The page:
CBO Report: Long-Term Deficit Picture Gloomy

The Congressional Budget Office reported Tuesday that the nation's long term deficit picture is gloomy, despite a slowed rate in the rise of healthcare costs. The biggest factors: Tax cuts locked into place by the fiscal cliff deal and the long-standing problems of an aging population.

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ROBERT SIEGEL, HOST:

From NPR News, this is ALL THINGS CONSIDERED. I'm Robert Siegel.

AUDIE CORNISH, HOST:

And I'm Audie Cornish. The nonpartisan Congressional Budget Office just added fuel to the fire already raging in Washington over what to do about the deficit. A new CBO study paints a grim picture of the nation's long-term debt and deficit.

NPR's Tamara Keith reports that despite three years of fighting over it, Congress hasn't done much to improve things.

TAMARA KEITH, BYLINE: This is a long-term budget outlook, looking decades ahead rather than the usual 10 years. Things start out looking decent, with shrinking deficits. The report projects that in 2018, the national debt will bottom out at 68 percent of the size of the overall U.S. economy. Then it will gradually grow again as annual deficits widen.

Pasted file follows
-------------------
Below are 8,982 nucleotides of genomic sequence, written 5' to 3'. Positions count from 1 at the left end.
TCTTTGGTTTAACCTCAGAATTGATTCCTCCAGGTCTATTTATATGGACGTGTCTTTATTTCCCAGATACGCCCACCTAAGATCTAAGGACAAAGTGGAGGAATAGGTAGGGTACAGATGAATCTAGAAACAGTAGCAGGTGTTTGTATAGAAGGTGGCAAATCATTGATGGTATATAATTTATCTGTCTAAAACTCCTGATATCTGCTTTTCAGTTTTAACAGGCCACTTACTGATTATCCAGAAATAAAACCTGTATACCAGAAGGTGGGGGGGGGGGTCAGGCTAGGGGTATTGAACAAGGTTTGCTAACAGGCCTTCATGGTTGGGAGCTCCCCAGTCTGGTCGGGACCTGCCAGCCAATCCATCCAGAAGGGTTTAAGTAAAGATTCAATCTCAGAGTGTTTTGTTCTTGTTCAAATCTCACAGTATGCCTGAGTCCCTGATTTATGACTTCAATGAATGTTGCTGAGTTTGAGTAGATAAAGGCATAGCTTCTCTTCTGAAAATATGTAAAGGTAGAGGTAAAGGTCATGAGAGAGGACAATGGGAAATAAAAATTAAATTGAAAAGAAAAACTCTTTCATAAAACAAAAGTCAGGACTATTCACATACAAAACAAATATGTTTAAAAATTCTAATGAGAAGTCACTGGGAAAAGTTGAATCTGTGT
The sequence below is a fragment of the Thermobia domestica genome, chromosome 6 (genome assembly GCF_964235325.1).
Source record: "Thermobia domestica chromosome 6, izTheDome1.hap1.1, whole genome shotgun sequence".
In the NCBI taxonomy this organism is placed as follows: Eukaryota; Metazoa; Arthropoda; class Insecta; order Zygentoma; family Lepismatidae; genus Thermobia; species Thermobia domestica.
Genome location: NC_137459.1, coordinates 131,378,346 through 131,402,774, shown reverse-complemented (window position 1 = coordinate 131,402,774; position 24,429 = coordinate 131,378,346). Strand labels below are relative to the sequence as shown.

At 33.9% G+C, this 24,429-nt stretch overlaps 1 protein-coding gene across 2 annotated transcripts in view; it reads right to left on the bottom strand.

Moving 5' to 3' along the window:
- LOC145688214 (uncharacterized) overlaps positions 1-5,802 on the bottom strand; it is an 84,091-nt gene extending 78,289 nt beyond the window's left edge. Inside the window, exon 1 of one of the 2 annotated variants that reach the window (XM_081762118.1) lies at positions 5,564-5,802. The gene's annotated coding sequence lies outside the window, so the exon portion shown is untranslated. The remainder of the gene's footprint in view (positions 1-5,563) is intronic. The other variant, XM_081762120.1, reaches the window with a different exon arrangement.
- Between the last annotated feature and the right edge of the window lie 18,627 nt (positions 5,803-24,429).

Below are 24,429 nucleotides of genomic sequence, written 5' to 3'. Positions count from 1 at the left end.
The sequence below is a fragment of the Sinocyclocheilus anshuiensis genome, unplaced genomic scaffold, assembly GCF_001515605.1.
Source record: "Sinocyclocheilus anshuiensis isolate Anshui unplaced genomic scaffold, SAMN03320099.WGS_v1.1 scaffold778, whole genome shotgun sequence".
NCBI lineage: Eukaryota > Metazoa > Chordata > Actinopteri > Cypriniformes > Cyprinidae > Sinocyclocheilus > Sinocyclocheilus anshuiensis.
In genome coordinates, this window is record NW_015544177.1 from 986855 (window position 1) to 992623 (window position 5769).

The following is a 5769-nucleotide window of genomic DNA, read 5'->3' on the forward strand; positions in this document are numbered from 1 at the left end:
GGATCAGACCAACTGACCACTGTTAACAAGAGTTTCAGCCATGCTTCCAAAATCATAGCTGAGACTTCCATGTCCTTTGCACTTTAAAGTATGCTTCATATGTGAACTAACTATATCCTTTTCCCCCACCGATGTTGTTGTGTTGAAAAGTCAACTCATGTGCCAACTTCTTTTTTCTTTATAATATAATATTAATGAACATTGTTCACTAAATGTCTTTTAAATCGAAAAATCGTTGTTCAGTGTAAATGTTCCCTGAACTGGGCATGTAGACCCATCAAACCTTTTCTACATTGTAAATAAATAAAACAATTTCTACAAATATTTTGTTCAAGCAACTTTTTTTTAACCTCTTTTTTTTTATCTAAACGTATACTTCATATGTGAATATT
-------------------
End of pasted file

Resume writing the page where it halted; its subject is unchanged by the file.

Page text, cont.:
Doug Elmendorf, who heads the Congressional Budget Office, says this is largely the result of demographics - an aging population.

DOUG ELMENDORF: Federal spending would be pushed up by rising interest payments on the federal debt, and by growing costs from Social Security and the federal health care programs.

KEITH: In 2038, he projects the debt would reach 100 percent of GDP. That would be higher than in any year since the end of World War II.

ELMENDORF: With such large deficits, federal debt would be growing relative to GDP - a path that could not be followed indefinitely.

KEITH: Deficit hawks responded to the report saying it was a call to action. But one left-leaning economist pointed out on his blog, in all caps: WE SIMPLY DO NOT HAVE A DEFICIT PROBLEM FOR AT LEAST THE NEXT THREE PRESIDENTIAL TERMS. In fact, the deficit isn't projected to return to the current level for more than a decade. Elmendorf says Congress will have to decide how to deal with this future problem of the cost of programs like Social Security and Medicare outpacing revenue from taxes.

ELMENDORF: We, as a society, have a fundamental choice of whether to cut back on those programs, or to raise taxes to pay for them. And so far, we've chosen to do very little of either. And as long as that's the case, I think CBO's projections will keep looking like this.

KEITH: Congress may take another stab at that choice this fall, as it debates spending for the year ahead and raising the debt limit.

Tamara Keith, NPR News, The Capitol.

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